SGLT2 inhibitor reduces CV death and hospitalization for HF, especially in those with HF at baseline
Canagliflozin For Prevention Of Heart Failure In Type 2 Diabetes: Results From The CANVAS Program
Presented at ACC.18 by Gemma Figtree (Royal North Shore Hospital, University of Sydney, Australia)Mar. 12, 2018 - news
Introduction and methods
The randomized CANVAS study evaluated the SGLT2 inhibitor canagliflozin 300 mg and 100 mg in comparison with placebo, in patients with type 2 diabetes (T2DM, HbA1c between 7.0% and 10.5%, eGFR≥30 mL/min/1.73m² and at least 30 years old, with a history of CV event, or at least 50 years old with at least 2 CV risk factors). Of 10142 patients enrolled, 1461 (14.4%) had a prior diagnosis of heart failure (HF) and 85.6% did not.
Effects of canagliflozin on CV and renal outcomes have previously been published, including a 14% reduction in the composite endpoint of CV death, nonfatal MI and nonfatal stroke, lower progression of albuminuria (-27%) and a 40% lower risk of a renal composite endpoint. The objectives of this analysis were to explore in further detail the effects of canagliflozin on HF, and to determine efficacy and safety in patients with and without a history of HF at baseline.
- The primary outcome of CV death or hospitalization for HF (HHF) was significantly reduced in patients on canagliflozin as compared with placebo (16.3 vs. 20.8 per 1000 patient years (PY), HR: 0.78, 95%CI: 0.67-0.91).
- A secondary outcome was fatal HF or HHF, which showed a significant reduction with canagliflozin (6.4 vs. 9.7 per 1000 PY, HR: 0.70, 955CI: 0.55-0.89), which was mostly driven by a decrease of HHF (5.5 vs 8.7, HR: 0.67, 95%CI: 0.52,0.87).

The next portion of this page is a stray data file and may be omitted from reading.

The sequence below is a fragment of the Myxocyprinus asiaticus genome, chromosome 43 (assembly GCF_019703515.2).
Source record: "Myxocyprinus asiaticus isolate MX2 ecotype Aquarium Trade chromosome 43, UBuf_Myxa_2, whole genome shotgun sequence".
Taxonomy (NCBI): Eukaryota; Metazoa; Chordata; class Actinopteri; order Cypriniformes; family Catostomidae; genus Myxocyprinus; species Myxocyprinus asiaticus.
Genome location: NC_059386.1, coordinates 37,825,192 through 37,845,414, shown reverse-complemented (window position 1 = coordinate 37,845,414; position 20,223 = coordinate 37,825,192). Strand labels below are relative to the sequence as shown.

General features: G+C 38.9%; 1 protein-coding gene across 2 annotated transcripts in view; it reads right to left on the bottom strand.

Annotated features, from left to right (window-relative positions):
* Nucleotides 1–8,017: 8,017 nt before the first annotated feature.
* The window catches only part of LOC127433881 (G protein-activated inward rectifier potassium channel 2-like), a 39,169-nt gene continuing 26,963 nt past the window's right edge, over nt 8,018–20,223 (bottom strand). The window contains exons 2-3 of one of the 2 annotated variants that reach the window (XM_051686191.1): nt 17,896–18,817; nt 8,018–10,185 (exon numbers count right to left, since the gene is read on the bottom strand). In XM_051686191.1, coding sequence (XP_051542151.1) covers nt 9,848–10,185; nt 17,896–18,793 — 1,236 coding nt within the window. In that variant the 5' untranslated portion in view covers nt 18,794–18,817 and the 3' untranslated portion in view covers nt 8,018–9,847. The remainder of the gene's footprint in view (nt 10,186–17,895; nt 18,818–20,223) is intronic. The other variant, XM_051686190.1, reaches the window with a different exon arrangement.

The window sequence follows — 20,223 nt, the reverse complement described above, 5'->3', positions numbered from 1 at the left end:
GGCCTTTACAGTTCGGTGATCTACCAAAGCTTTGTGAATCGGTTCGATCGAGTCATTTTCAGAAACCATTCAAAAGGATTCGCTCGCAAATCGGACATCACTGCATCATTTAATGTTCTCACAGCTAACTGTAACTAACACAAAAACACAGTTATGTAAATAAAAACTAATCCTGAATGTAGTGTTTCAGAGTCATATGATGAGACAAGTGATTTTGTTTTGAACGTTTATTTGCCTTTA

- Subgroup analyses showed a significant interaction (P=0,03) of BMI with the effect of canagliflozin, such that a treatment effect on CVD death or HHF was seen in those with ≥30 kg/m² (HR: 0.68, 95%CI: 0.56-0.82), but not in those with BMI <30 kg/m².
- Another significant interaction was seen for baseline HbA1c, with a significant treatment effect in those ≥8%, but not in those with HbA1c <8%. Also, patients not on metformin at baseline showed a treatment benefit, while those taking metformin did not. Patients on diuretics at baseline showed a treatment benefit, while those not on diuretics did not.
- When data were stratified according to history of HF, no significant benefit on CV death and HHF of canagliflozin was seen in those without a history of HF, as compared with placebo (13.6 vs. 15.2 per 1000 PY, HR: 0.87, 95%CI: 0.72-1.06). In those with a history of HF, canagliflozin did show a treatment benefit over placebo (35.4 vs 56.8 per 1000 PY, HR: 0.61, 95%CI: 0.46-0.80).
- History of HF did not show significant interactions with the associations between treatment and CV and renal outcomes.
- Safety events did not differ significantly between those with and without HF at baseline.
This analysis of the CANVAS study shows that among patients with T2DM and an elevated risk of CVD, canagliflozin lowered the risk of CV death or HHF across a broad range of patient groups. This analysis showed that patients with a history of HF at baseline benefit more from treatment with canagliflozin. There was no evidence for a difference in the safety profile based on the diagnosis of heart failure at baseline.
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